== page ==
Official: Arm-based VMs available on Microsoft Azure
Going live in 10 regions, running Ampere Altra silicon
Microsoft has opened up Arm-based virtual machines for general availability on its Azure cloud platform, after previewing the technology earlier this year.
The Redmond outfit said that Arm-based virtual machines will be generally available from September 1, initially in 10 Azure regions around the world. Also in preview will be the ability to include Arm-based instances in Kubernetes clusters managed using the Azure Kubernetes Service (AKS), and this will be available over the coming weeks in the same regions.
Microsoft announced its preview of Arm support on Azure in April, stating that the D-series and E-series virtual machines would be operated using servers based on the Ampere Altra processors, which are designed for scale-out, cloud-native workloads. At the time it claimed that these would be able to deliver up to 50 percent better price-performance than comparable instances operating on x86 hardware.
"Customers build and run a vast variety of workloads on Azure, whether they are digitally transforming and modernizing their businesses or building all-new innovative distributed apps and servicess," said Microsoft's VP for the Azure Compute Platform Paul Nash, writing on the Azure blog.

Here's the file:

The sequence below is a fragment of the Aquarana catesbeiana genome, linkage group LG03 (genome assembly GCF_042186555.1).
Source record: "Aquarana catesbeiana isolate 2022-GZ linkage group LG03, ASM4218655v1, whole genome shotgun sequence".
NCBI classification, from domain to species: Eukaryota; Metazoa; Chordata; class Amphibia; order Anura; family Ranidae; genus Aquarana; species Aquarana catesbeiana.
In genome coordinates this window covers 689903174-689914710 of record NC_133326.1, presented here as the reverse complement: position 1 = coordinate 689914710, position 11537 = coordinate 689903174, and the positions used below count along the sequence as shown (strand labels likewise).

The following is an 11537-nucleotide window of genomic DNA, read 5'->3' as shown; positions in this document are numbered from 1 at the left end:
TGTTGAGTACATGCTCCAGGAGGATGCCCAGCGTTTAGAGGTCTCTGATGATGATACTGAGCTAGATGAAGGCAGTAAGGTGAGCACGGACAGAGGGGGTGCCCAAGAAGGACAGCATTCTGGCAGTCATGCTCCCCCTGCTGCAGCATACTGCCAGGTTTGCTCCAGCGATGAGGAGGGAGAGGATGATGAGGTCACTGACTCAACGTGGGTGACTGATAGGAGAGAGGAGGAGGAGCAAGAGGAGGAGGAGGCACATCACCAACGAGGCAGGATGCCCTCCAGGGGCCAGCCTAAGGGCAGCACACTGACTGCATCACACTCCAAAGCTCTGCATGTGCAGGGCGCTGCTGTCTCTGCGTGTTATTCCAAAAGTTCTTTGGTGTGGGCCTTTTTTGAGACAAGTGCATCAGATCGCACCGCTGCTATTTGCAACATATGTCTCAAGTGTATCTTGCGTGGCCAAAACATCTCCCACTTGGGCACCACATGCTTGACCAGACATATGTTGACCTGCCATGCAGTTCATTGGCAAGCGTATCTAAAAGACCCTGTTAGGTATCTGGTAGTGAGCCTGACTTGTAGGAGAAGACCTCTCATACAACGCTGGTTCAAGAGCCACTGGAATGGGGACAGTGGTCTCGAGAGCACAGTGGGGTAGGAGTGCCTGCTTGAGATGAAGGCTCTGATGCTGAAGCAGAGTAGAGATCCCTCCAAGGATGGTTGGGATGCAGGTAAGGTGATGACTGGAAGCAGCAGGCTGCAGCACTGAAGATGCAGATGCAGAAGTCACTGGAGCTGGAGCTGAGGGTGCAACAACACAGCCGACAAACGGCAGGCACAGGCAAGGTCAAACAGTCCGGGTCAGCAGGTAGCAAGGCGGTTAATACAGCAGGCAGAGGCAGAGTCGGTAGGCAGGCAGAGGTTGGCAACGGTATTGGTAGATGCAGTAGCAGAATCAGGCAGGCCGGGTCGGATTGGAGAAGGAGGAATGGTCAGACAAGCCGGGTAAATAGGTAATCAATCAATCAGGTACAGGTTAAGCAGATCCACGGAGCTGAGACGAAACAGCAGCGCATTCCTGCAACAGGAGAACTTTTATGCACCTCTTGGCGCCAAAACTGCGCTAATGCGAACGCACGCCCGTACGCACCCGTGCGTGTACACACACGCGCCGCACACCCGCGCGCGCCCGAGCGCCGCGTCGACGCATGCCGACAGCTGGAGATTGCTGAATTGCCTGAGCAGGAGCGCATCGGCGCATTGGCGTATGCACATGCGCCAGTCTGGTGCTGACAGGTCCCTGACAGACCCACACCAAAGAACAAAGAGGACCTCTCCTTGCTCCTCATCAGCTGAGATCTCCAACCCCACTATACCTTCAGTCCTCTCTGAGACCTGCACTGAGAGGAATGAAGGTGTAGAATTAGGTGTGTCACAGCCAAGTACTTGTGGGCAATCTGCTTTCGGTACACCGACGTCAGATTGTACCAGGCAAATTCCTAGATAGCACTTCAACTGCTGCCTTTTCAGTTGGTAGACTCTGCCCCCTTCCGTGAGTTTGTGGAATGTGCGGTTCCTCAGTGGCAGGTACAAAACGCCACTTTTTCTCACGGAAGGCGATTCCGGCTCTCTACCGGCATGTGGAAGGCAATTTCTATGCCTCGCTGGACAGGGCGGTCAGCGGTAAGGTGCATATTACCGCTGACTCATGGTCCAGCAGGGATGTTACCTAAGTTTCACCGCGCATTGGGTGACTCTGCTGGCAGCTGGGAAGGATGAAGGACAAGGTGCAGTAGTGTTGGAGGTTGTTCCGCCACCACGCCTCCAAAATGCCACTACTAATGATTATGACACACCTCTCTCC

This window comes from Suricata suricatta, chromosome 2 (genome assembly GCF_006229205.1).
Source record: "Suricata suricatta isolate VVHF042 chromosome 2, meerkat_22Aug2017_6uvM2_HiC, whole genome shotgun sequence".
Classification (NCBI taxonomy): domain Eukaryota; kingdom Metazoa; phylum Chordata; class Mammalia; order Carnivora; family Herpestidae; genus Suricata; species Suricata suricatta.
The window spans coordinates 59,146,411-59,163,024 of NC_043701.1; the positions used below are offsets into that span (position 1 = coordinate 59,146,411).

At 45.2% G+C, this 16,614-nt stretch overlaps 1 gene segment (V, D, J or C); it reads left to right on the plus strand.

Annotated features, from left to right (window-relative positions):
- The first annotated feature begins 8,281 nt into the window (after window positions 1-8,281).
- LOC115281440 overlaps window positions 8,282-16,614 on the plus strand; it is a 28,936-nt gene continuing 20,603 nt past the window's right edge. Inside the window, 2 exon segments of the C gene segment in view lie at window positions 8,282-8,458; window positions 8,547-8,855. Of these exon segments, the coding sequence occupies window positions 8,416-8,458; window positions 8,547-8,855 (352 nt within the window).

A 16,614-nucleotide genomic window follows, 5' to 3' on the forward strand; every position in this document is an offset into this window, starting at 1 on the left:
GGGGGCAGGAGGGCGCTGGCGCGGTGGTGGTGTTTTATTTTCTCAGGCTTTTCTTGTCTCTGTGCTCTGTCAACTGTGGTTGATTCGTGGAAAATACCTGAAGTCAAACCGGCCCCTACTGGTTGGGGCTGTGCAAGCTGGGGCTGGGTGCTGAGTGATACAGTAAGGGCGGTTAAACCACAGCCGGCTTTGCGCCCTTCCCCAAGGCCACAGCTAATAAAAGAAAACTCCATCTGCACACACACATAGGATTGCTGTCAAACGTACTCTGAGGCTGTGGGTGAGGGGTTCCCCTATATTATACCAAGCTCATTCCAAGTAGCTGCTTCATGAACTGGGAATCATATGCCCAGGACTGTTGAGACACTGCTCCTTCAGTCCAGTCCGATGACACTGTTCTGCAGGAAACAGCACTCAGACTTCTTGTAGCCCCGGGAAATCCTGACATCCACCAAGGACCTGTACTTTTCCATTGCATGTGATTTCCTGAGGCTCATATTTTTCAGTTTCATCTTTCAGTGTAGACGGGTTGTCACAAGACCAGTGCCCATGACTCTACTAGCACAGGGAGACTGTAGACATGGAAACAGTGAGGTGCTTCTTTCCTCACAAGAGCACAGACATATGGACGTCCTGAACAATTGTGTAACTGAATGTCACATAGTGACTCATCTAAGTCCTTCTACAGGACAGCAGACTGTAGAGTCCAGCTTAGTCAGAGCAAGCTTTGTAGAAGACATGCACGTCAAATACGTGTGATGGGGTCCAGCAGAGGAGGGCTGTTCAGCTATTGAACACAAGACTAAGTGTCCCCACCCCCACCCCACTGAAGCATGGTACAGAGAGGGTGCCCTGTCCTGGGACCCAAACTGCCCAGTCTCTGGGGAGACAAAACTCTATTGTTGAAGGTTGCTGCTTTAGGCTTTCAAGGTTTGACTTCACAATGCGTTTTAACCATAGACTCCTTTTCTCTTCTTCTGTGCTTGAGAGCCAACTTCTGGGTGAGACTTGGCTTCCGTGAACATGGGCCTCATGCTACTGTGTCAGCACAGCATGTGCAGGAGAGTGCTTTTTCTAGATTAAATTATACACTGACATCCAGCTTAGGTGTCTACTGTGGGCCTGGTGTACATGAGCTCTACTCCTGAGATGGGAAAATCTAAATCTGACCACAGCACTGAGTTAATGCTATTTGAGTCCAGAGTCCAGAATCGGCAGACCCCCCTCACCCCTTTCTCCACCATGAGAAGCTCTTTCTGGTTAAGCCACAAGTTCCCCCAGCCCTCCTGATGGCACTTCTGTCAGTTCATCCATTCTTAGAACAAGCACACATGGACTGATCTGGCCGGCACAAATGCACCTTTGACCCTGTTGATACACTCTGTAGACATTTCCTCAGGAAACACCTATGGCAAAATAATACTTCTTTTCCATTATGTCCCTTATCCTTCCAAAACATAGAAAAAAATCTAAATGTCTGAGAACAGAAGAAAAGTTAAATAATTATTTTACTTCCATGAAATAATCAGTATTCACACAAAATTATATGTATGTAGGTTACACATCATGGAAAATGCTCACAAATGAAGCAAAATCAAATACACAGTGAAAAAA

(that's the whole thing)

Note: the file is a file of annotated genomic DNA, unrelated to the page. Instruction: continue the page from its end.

"At the same time, customers want to maximize operational efficiency and are taking a holistic approach across their application portfolio."
Microsoft says that during the preview, hundreds of customers evaluated the Arm architecture for a variety of workloads, listing web and application servers, open-source databases, microservices, Java and .NET applications, gaming, and media servers.
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Microsoft also said it has been working with open-source providers to make various Linux distributions available on Azure for its Arm-based virtual machines, including Ubuntu, Red Hat Enterprise Linux, Suse Enterprise Linux, CentOS, and Debian. Alma Linux and Rocky Linux are promised for the future.
The D-series virtual machines are general purpose, while the E-series are memory optimized. As an example, the Dpsv5 series supports up to 64 vCPUs and 4GiB to 208GiB of memory per vCPU, and the Dplsv5 series provides 2GiB to 128GiB per vCPU. The Epsv5 series supports only up to 32 vCPUs, but with 8GiB up to 208iGB of memory per vCPU.
All the new virtual machines are given up to 40Gbps of networking bandwidth, while the usual choices of Standard SSDs, Standard HDDs, Premium SSDs, and Ultra Disk Storage can be attached. Some virtual machine instances feature local SSD storage, such as the Dpdv5, Dpldv5, and Epdv5 series.
The Azure regions where the Arm-based instances are now available include five in the US, two in Europe, two in Asia, plus Australia. Microsoft said it plans to expand beyond this in the future. ®